A signature tweed jacket. A blue- or pink-checked shirt. A zip-neck cashmere jumper (made from Hawick’s beautiful cashmere yarn).
We actually work to integrate the tweed and cashmere collections; we use colour charts, and when we design the tweeds, we decide which knitwear will sit beside them, to work out what complements them.
RM Williams boots and trousers also look great with our heritage range of Scott Nichol socks; that’s a favourite A Hume look.
7) What’s coming up next for the brand?
We’re already starting to design our new tweeds for Autumn/Winter ‘15 and Spring ‘15/16. Our focus will naturally be our range of tweeds for men and women, but we’re also having fun designing our headwear line, and knitwear and cashmere lines.
We’ve been around for 85 years. We’re very proud of our history. We want to be able to weave our heritage with our future, to build something as timeless as a tweed.
More information on the brand is available online at www.ahume.co.uk
A Hume stores
A Hume Menswear, Ladieswear and Footwear
46, The Square Kelso, TD5 7HL
A Hume Menswear and Footwear
22, Horsemarket Kelso, TD5 7HD
AllSaints has released its SS15 collection, referencing and updating several popular trends from menswear.
Wil Beedle, AllSaints’ Creative Director comments… “Restless global momentum inspires and propels us, the Spring 15 collection challenges our own interpretation of freedom and flight.”
Military, biker, tropical are among some of the themes and trends explored with pieces including Hawaiian print on shirting, tees and outerwear. Outerwear includes a contesting sleeve trench with two tone black/tan.
For the signature AllSaints look there is plenty of skinny black denim jeans with rip details paired with their signature biker reinterpreted in lightweight suede.
Shop the collection at AllSaints stores and AllSaints.com
British retailer New Look has released its SS15 menswear campaign.
The high street favourite has become popular for it’s on trend pieces at accescible price points, with its menswear being a particular highlight in recent seasons.
For SS15 the brand has different lines available, each focusing on a different trend and styles. The running theme for the season is sports luxe. White Noise focuses on longline silhouettes and technical fabrics, which are used to create an urban inspired sports story. Layering with high shine metallic finishes completing the look.
The Outsider is a relaxed rock inspired trend. Bold prints and varied denim washes aid a smooth transition from sixties to seventies. Moroccan, floral and tribal prints cover light weight shirting and granddad collars are a welcome update.
Tailoring comes in soft neutrals and blue hues. Stripes are a focus throughout and this filters through to the hero pin stripe suit of the season. A two-piece pastel blue suit is available paired with a pink shirt and tie combo.
Block bright separates are key for Holiday Shop. Soft pastel bermuda shorts, coloured denim and block colour vests make up this capsule collection. A particular highlight is a classic navy bomber paired in the new campaign with sleek slim fit trousers.
Select SS15 pieces are available now with the holiday shop styles dropping from the end of April/beginning of May.
Prices range from £5.99 up to £19.99 for accessories. Clothing generally ranges from £17.99 – £44.99 with vests and tees starting from £7.99.
Words by Cristian Burbano
British menswear retailer OPEN has released its new offerings for SS15.
The brand launched last year, with a no nonsense approach to menswear retailing, offering on trend, good quality staple menswear pieces at an affordable price point that will appeal to men of all ages.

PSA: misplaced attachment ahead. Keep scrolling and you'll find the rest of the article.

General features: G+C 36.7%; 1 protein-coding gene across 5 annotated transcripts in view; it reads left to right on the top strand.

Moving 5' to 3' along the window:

SS15 is filled of wardrobe staples for the season, classic pieces incorporating current trend all at an affordable price point.
The brand’s in house design team travel the globe in the search for inspiration for its new designs; current pieces come in a varying palette including bold tones with a number of printed styles. Lightweight bombers can be paired with a selection of classic slim legged chinos for an updated take on the preppy trend. On the smarter end you have blazers and collared long sleeved shirts.
Pieces are sleek and clean, no big logos in sight, designs are refined and uncomplicated, filled with wearable and versatile items.
Footwear and accessories complete the collection.
The collection will be available to shop from OPEN stores and online at www.openstores.co.uk
British denim brand Blue Collar Worker has granted Azzarenko an exclusive first look at its SS15 lookbook.
Inspiration for the new season comes from the 1930’s Cornish fishing community and new looks include ecru selvedge denim jeans and striped tops.
At its core the brand specialisis in blue jeans using raw denim (unwashed) which will wear over time to evolve into a unique item for eeach wearer. In addition to jeans the new season contains a comprehensive selection of apparel including shorting, tees, sweatshirts and jackets. The palette for the collection sticks to classic indigo, maintaining the brands signature raw denim aesthetic.
Quality is at the forefront with pockets lined and re-enforced with hidden rivets and bar tacks, seams are 2-ply
stitched for added strength.
Featuring in the new season campaign model Jace Moody, who showcases several looks from the new collection.
SS15 Blue Collar Worker Menswear is available from mid February.
Italian fashion house Versace has released its SS15 menswear campaign.
The new imagery was photographed in New York by Mert Alas and Marcus Piggott, styled by David Bradshaw and directed by Giovanni Bianco.
Models featured are Filip Hrivnak, Alessio Pozzi and Miroslav Chech.
Hair by Garren and Make up by Lucia Pieroni.
More information on the label here
Words by Cristian Burbano
Tiger of Sweden looked to 1970s Britain as inspiration for its new AW15 looks presented at LC:M.
The decade was a turning point for the youth of Britain, with recession setting in and unemployment at an all time high. Northern cities suffered most with the decline in industry and factories, leaving thousands out of work. It was a bleak time to grow up in. It is in this age of turmoil that saw the rise of the post punk music movement, synth. While punk had it’s place the new emerging synth sounds of spartan futuristics melodies best described the zeitgeist of the time, becoming the soundtrack to many struggling youth.